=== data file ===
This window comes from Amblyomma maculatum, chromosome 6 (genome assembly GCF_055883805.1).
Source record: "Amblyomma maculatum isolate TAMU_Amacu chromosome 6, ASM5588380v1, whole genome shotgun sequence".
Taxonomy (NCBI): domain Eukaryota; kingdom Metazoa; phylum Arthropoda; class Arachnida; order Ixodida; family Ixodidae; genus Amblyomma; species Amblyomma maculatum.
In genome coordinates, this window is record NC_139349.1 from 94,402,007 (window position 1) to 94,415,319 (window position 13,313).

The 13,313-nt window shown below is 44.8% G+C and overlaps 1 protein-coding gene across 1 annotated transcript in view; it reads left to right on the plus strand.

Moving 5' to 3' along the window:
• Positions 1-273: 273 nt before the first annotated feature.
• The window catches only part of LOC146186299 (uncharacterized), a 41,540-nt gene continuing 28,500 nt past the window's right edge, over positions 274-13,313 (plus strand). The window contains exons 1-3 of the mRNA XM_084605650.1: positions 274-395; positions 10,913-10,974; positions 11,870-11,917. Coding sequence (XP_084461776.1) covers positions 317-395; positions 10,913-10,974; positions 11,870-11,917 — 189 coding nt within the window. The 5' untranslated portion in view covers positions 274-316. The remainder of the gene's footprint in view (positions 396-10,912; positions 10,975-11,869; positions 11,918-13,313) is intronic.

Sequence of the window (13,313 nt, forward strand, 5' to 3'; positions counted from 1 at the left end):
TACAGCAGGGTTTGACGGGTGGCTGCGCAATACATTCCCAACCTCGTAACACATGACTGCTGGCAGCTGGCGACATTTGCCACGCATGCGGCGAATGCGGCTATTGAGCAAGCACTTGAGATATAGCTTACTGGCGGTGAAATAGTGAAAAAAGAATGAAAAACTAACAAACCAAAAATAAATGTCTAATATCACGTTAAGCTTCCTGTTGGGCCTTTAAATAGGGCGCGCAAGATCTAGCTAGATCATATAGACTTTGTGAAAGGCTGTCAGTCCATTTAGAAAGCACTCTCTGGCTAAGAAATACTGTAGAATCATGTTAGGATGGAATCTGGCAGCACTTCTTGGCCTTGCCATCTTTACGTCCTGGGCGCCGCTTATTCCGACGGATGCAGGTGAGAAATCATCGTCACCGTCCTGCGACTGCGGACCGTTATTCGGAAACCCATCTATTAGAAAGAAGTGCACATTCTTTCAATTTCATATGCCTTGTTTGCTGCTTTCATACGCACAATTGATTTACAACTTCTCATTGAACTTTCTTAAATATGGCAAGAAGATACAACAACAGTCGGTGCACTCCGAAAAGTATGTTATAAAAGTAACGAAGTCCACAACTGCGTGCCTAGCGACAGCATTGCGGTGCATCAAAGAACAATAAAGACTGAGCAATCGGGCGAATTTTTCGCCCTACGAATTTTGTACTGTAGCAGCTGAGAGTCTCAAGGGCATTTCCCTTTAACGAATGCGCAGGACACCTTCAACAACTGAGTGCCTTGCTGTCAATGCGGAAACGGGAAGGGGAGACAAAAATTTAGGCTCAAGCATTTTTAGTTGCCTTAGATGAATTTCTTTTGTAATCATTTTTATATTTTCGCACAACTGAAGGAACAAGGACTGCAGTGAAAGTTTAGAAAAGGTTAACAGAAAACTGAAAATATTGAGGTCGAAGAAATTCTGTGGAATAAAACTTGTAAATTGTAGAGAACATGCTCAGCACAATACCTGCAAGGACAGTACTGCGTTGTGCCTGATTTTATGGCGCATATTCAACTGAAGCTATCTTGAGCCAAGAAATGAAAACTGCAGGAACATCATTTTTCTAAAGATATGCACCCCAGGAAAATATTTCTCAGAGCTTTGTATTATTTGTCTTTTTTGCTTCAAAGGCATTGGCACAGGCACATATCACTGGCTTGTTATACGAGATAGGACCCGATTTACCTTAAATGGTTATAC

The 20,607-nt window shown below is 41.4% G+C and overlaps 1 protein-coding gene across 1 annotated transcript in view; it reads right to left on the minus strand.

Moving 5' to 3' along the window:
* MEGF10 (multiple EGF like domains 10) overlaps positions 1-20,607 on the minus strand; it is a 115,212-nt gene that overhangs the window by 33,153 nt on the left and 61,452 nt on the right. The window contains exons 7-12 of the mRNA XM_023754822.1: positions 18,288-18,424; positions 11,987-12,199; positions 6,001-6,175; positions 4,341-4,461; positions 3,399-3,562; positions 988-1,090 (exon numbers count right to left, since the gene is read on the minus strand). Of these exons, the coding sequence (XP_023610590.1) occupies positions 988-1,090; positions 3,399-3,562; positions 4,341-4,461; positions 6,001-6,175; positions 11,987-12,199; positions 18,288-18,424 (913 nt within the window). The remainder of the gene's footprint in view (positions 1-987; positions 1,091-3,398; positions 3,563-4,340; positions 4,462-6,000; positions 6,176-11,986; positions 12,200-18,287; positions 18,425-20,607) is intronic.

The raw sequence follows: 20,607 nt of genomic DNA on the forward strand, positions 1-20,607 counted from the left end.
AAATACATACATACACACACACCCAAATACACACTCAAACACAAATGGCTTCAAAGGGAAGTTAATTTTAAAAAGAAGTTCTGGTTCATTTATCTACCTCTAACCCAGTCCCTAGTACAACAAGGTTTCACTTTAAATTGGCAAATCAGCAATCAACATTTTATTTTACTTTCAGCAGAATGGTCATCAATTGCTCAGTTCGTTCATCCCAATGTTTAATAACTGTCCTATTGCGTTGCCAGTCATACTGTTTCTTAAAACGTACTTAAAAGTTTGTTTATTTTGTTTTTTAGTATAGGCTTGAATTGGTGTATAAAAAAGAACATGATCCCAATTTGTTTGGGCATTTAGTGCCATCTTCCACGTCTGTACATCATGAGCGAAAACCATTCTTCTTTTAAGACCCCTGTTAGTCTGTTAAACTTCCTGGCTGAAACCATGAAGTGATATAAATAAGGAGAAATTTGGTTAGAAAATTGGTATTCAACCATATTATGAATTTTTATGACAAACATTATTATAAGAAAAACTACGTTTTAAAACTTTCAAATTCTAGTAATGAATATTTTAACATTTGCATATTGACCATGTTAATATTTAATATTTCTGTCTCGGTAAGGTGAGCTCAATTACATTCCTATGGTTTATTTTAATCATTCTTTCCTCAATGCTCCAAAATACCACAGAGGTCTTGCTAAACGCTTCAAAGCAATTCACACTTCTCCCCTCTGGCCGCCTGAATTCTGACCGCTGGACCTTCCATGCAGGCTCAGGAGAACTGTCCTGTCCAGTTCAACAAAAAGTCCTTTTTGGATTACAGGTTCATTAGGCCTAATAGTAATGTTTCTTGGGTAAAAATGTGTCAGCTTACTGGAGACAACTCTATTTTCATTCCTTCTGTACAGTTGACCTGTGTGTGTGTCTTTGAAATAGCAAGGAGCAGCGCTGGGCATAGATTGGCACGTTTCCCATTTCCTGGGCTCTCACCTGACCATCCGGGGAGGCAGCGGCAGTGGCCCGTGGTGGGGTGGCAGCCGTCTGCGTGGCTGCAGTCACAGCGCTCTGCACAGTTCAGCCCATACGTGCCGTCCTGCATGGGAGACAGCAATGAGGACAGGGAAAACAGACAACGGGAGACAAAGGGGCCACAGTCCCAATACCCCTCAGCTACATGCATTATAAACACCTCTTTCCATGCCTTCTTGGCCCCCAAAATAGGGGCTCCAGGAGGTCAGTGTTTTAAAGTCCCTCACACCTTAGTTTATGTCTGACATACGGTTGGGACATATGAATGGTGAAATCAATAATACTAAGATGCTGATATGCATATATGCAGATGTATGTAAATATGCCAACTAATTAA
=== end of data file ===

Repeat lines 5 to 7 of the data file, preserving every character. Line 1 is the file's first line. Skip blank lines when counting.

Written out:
The 13,313-nt window shown below is 44.8% G+C and overlaps 1 protein-coding gene across 1 annotated transcript in view; it reads left to right on the plus strand.

Moving 5' to 3' along the window:
• Positions 1-273: 273 nt before the first annotated feature.